You need to push yourself over the edge.
– By Jesper Ejsing
I never feel at ease with what I do. I think drawing and painting is damn hard and extremely difficult. I do not have a system or a basic training that I can lean on and that will help me along. Instead I have a blurred vision in my head of what the illustration should look like. My process is what I do to painfully squeeze that image out.
I try to keep myself on the path of improvement, even if that road is a bumpy one with tons of obstacles pitt-fals and enemies at every crossing. I stay on that path by setting goals for myself with every drawing I undertake. ”This one, Jesper, you have to do more dynamic than anything you have done before” or ”His face is gonna have to look 3D as if it was a hologram” or ” She should be so sexy, that people will blush just looking at the painting” or ”Pull yourself together, Jesper and do a detailed background for once, you lazy bastard”. If I didn´t yell at myself every single time, I am affraid I would loose my creativity.
What I do to avoid the great abyss called repetation or routine, is I force myself, with all the will I can muster, to do something new or something a bit more difficult everytime I start a new illustration. It is easy to just do the drawings the way I am used to. Solve the problems the same way as lasttime. I could easily do yet another fighter in cool outfit looking cool and powerfull at the wiever. But even if the art assignment is somthing like: ”A fighter looking angry and threatening at us”, I try to squeeze something else out of it. I just got assigned 6 covers in a row with figures basicly just standing there. What I did was consentrating on getting the poses interresting. I had the figures pose in a slightly different way than simply up and down. The head to the site, the hand twisted, the weight a little off. Most time I stand up and place myself the way the figure is standing, to try and get a feel for the pose. I got a mirror. I look silly. But I get a sense of it that is useful. Even if the giving motive is something I have done many times before, I can put at least 10% into it that is new to me. 10 % that I haven´t tried or dared try before. That is the only way to improve and keep improving.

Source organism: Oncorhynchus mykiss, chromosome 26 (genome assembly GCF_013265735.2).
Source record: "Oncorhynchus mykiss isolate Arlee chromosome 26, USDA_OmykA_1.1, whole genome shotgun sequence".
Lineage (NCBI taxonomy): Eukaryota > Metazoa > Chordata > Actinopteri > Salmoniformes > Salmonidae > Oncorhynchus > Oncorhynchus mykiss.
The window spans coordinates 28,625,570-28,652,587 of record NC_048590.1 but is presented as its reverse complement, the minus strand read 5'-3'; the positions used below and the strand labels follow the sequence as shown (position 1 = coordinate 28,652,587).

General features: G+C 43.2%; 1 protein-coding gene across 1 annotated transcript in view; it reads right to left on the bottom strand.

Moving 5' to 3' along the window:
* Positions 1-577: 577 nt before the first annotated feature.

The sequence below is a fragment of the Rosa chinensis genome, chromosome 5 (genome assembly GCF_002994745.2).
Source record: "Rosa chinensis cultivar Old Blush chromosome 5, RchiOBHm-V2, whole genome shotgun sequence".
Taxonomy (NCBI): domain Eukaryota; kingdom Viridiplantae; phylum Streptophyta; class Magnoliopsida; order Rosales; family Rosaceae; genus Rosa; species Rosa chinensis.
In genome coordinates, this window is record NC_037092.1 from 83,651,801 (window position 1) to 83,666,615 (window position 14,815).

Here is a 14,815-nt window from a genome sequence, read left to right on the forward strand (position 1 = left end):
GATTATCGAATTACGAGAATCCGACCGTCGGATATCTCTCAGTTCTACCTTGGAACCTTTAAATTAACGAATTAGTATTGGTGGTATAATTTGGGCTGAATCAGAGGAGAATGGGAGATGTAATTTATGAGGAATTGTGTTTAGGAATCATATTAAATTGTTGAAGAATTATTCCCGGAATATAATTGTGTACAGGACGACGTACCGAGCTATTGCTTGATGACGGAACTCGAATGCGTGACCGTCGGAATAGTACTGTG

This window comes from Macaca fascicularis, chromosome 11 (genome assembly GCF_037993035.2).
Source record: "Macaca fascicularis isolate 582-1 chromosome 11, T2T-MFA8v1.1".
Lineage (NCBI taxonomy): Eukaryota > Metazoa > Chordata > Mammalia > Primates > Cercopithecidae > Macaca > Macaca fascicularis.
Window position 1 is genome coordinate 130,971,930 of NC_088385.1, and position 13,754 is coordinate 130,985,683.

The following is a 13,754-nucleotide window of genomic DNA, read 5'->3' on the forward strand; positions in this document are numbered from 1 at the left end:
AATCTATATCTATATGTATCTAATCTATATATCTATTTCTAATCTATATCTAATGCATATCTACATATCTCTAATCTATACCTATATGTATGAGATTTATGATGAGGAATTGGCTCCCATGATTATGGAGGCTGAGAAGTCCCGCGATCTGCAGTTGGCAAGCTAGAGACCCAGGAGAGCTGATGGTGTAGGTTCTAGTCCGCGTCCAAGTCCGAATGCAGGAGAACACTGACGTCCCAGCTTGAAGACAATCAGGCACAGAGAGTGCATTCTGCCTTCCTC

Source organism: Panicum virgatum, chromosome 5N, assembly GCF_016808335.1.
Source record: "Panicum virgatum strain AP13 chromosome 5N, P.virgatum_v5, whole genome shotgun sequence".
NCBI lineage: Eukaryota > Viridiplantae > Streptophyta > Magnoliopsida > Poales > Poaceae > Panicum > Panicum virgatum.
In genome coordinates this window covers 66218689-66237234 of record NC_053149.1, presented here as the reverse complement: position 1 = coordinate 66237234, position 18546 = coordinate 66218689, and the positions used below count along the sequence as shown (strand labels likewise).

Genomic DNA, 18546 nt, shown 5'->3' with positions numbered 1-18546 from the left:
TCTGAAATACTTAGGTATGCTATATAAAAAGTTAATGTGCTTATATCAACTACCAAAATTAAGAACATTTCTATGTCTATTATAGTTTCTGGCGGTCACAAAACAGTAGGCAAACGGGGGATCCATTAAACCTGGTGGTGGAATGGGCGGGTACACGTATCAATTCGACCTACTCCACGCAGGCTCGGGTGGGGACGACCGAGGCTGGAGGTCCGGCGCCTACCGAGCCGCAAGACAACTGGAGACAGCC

It is also damn hard. It is the reason I am never at ease and always dread comming into the studio every morning getting that fresh eye at the painting I am doing. Because I am never totally in control or knows exactly where it is going.
“I remember with the Griffin, that I wanted to make a figure with a clearly readable silhouette to make for a better illustration in cardsize. It was a magic ard illustration for Shards of Alara.”
“With the female sorcerer I tried to concentrate on a really crazy outfit along with a powerful pose fitting an evil super-being”